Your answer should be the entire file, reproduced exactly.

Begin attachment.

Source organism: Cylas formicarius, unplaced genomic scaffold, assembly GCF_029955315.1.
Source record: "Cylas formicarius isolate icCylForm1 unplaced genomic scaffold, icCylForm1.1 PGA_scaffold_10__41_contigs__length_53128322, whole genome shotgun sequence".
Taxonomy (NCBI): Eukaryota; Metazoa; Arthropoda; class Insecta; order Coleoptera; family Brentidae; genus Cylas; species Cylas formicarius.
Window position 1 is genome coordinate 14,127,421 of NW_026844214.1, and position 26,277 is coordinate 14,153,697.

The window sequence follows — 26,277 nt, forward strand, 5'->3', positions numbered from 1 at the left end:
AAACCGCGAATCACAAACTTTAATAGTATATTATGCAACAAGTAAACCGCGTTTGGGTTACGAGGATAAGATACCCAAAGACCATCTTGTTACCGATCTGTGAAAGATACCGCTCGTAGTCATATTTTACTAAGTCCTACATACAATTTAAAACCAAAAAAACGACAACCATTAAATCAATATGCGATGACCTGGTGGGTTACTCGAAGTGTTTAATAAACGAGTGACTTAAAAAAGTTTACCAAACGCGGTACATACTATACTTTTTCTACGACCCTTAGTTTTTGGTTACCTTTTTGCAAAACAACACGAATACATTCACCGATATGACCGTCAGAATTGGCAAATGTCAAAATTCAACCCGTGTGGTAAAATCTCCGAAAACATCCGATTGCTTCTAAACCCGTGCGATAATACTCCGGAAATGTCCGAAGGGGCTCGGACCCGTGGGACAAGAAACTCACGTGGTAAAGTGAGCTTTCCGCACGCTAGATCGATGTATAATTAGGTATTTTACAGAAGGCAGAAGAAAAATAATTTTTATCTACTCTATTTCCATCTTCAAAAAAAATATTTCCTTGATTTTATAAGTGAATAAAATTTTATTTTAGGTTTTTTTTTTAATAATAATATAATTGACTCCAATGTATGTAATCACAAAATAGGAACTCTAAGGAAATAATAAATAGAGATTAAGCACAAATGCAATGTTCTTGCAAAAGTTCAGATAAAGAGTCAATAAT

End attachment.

Source organism: Cylas formicarius, unplaced genomic scaffold, assembly GCF_029955315.1.
Source record: "Cylas formicarius isolate icCylForm1 unplaced genomic scaffold, icCylForm1.1 PGA_scaffold_10__41_contigs__length_53128322, whole genome shotgun sequence".
Taxonomy (NCBI): Eukaryota; Metazoa; Arthropoda; class Insecta; order Coleoptera; family Brentidae; genus Cylas; species Cylas formicarius.
Window position 1 is genome coordinate 14,127,421 of NW_026844214.1, and position 26,277 is coordinate 14,153,697.

The window sequence follows — 26,277 nt, forward strand, 5'->3', positions numbered from 1 at the left end:
AAACCGCGAATCACAAACTTTAATAGTATATTATGCAACAAGTAAACCGCGTTTGGGTTACGAGGATAAGATACCCAAAGACCATCTTGTTACCGATCTGTGAAAGATACCGCTCGTAGTCATATTTTACTAAGTCCTACATACAATTTAAAACCAAAAAAACGACAACCATTAAATCAATATGCGATGACCTGGTGGGTTACTCGAAGTGTTTAATAAACGAGTGACTTAAAAAAGTTTACCAAACGCGGTACATACTATACTTTTTCTACGACCCTTAGTTTTTGGTTACCTTTTTGCAAAACAACACGAATACATTCACCGATATGACCGTCAGAATTGGCAAATGTCAAAATTCAACCCGTGTGGTAAAATCTCCGAAAACATCCGATTGCTTCTAAACCCGTGCGATAATACTCCGGAAATGTCCGAAGGGGCTCGGACCCGTGGGACAAGAAACTCACGTGGTAAAGTGAGCTTTCCGCACGCTAGATCGATGTATAATTAGGTATTTTACAGAAGGCAGAAGAAAAATAATTTTTATCTACTCTATTTCCATCTTCAAAAAAAATATTTCCTTGATTTTATAAGTGAATAAAATTTTATTTTAGGTTTTTTTTTTAATAATAATATAATTGACTCCAATGTATGTAATCACAAAATAGGAACTCTAAGGAAATAATAAATAGAGATTAAGCACAAATGCAATGTTCTTGCAAAAGTTCAGATAAAGAGTCAATAAT